| Parshah |


Not allowing sins to accumulate in our souls



“Cursed be he who does not uphold the words of this Torah, to fulfill them.” (Devarim 27:26)

Rabbeinu Yonah (Shaarei Teshuvah 1:6) says there are tzaddikim who stumble in sin, but then they conquer their yetzer hara and do teshuvah immediately.

In contrast, there are those who don’t even pay attention to small sins and certainly don’t repent immediately. These are the people who are cursed in the above pasuk. (Rav Meir Rubman, Zichron Meir)

Experience has taught me that children fall into one of two groups: those who are Overly Organized (OO) and those Characterized by Chaos (CC).

Yet on the first day of school, those distinctions are blurry. They line up all ready to rumble with clean faces, neat shirttails, and knapsacks bulging with every writing implement known to mankind.

They march out to the bus with nary a milk mustache and troop into the classroom bright-eyed and eager. On that day, you’d never know that my seven-year-old’s glasses are permanently crooked, and I practically crazy-glued them straight on his ears so he’d appear well-balanced.

No, on that first day, lunchtime rolls around, and lo and behold, everyone has a sandwich, snack, and drink, and… that’s it in their lunch bags. There are no mounds of moldy unidentified objects or crumbled crackers clinging to the sides of the bag. The water bottle is full of pure water, and the snack belongs to one of the five food groups instead of the periodic table.

It’s the first day of school, and everyone wants to make a good impression. I hold my breath waiting to see how long it’s going to last this time.

It’s interesting to note that the wording in the above pasuk seems superfluous. After all, doesn’t upholding the words of Torah mean fulfilling them? Yet the pasuk is stressing that fulfillment itself isn’t enough for success. One must accept upon himself to be careful to constantly uphold the Torah, and then he’ll merit fulfilling it.

The clear lines demarcating the OOs and the CCs don’t appear overnight. Rather it’s a gradual process. It’s a forgotten sandwich that never makes it to the bin. It’s a few handouts that never get put away. It’s forgetting to refill the pencil case and then deciding it’s not really necessary because the pencil case disappeared under the penicillin-growing apple that never made it to snack time.

Many CCs really plan to be OOs. But what they don’t realize is that maintaining an OO lifestyle is not a once-a-year job. It’s a daily maintenance chore.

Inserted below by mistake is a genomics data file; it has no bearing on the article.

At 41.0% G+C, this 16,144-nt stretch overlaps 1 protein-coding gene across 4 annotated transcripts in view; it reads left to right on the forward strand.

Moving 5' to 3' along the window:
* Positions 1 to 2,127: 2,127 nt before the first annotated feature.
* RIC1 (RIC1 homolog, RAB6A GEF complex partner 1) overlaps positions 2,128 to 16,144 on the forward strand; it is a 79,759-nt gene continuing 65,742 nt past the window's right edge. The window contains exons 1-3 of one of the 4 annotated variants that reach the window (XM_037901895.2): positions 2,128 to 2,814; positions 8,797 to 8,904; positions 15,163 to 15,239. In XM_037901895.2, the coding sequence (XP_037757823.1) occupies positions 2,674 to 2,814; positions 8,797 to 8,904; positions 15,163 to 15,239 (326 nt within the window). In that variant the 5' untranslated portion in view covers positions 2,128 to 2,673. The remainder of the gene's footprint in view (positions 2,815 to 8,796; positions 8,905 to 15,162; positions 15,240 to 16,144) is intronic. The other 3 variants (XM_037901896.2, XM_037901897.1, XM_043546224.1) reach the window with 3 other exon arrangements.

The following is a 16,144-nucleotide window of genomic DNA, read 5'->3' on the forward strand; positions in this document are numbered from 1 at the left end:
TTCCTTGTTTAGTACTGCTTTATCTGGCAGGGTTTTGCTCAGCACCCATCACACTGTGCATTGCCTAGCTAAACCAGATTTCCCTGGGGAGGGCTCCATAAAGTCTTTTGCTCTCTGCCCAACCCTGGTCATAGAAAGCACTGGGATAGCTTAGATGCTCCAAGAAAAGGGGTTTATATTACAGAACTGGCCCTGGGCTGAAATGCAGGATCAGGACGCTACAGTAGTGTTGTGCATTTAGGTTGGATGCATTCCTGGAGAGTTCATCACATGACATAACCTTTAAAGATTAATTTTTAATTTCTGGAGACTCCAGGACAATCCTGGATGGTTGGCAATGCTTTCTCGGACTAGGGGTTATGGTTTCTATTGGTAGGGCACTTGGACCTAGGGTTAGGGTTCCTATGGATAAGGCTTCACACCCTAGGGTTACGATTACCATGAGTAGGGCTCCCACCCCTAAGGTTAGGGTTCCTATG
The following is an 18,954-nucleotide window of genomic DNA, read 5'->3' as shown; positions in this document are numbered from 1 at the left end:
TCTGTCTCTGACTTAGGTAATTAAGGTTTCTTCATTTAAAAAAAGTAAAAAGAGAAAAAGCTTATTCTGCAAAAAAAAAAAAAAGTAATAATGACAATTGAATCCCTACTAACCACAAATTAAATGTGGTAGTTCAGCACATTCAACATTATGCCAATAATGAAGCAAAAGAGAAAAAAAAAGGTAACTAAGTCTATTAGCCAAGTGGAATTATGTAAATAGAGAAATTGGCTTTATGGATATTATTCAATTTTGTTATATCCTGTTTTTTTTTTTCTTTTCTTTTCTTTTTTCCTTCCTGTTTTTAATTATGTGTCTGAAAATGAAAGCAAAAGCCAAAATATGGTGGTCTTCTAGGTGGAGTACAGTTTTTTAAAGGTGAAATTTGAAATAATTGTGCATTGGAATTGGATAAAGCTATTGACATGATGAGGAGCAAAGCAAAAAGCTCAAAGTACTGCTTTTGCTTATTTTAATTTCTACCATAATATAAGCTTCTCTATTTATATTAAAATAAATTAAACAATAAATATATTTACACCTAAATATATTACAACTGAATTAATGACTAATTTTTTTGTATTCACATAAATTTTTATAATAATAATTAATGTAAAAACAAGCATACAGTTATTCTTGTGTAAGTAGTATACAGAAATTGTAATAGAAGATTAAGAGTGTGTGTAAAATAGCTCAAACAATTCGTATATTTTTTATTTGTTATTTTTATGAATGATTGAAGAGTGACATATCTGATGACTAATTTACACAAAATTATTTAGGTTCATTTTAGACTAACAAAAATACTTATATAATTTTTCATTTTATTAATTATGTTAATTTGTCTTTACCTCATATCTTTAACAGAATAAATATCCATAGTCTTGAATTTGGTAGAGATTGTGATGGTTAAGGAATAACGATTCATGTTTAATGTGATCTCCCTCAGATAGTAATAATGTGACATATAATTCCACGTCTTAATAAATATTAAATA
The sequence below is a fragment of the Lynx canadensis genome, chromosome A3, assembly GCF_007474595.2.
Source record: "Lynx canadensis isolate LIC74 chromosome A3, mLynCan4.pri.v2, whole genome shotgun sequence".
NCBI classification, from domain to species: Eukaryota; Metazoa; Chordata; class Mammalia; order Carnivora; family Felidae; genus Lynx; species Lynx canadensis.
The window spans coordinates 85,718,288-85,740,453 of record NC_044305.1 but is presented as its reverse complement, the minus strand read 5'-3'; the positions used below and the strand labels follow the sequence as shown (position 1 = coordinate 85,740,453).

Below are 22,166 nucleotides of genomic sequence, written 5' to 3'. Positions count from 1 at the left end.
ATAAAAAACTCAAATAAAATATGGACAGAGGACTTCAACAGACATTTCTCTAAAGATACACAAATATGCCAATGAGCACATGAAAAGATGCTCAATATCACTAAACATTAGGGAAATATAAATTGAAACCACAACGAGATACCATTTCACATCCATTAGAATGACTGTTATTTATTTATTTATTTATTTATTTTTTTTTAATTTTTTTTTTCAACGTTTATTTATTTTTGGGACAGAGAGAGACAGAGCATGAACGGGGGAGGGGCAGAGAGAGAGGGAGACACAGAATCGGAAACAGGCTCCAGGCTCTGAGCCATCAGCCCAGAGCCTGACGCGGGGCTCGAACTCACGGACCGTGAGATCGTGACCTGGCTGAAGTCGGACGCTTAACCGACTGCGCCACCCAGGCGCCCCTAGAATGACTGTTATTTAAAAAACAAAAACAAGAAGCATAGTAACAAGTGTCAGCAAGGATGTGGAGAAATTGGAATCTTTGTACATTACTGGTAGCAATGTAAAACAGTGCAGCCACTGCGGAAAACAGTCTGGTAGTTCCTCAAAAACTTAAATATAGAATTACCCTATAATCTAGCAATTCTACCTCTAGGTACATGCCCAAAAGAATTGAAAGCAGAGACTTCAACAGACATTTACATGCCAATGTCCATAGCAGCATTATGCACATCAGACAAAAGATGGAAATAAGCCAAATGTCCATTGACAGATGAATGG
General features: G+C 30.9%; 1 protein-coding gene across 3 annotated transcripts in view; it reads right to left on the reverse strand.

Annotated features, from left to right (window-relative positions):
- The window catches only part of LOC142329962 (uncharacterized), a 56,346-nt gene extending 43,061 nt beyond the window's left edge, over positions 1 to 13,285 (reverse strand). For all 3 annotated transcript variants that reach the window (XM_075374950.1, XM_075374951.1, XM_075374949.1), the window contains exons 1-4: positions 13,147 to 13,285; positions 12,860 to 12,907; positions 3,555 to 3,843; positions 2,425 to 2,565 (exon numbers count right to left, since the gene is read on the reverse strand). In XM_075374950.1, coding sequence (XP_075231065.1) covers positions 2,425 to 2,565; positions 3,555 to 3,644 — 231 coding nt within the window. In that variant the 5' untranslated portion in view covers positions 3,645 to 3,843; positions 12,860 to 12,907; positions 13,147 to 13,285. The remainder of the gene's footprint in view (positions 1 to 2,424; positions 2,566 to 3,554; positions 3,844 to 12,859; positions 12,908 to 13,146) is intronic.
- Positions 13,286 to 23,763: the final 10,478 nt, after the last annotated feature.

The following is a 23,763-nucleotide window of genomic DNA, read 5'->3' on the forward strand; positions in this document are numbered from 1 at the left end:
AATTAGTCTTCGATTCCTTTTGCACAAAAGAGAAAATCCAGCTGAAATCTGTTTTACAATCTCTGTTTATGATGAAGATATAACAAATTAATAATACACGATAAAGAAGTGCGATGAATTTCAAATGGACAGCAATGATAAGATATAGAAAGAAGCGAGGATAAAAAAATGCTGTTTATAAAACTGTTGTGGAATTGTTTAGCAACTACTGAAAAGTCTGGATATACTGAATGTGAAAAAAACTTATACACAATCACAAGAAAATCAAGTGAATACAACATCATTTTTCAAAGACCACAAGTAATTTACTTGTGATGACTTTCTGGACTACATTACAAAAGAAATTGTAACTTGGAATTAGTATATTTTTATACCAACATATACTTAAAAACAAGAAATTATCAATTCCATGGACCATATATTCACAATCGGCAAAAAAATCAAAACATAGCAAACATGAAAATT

Even if an OO has a mental-health lazy day, he’ll rebound quickly. Conversely, the CC has a week of laziness that leads to a month. Suddenly, it’s the end of the year, and the OO accepts his report card and files it neatly into his briefcase. The CC can’t remember if he ever had a briefcase and tosses his report card into the shopping bag of papers he’s bringing home to add to the recycling bin he calls his bedroom.

Thus, the cycle continues, first day to last. It’s the Non-Parallel Lines Postulate. (I made that up.) Two lines that differ even slightly upon origin will end up miles apart. Can’t argue with ninth-grade geometry.

A true ben Torah must constantly check himself to see if he’s slipped and then immediate rectify the situation. If not, he’ll never get around to doing teshuvah. His aveiros will keep piling up, and he’ll always have excuses as to why he did them and why he can’t do teshuvah: no time, peer pressure, etc. But excuses won’t help him. The only way to remain pure is to be vigilant and do teshuvah immediately, not allowing sins to accumulate in our souls.

Today, I push thoughts of the future away. It’s no coincidence that the first day of school fell on the first day of the yemei ratzon. Today the slate is clean, and we’re full of potential. Today you wouldn’t know what I did last year, what nasty habits I’ve been carrying around deep in the bottom of my heart. Today you won’t find mounds of mutinous thoughts or sticky fingers of guilt. Today is the first day of the rest of my life. I don’t know the trajectory my life will take this year. But the first bell rings.

I know it tolls for me.

(Originally featured in Family First, Issue 660)

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Tagged: Parsha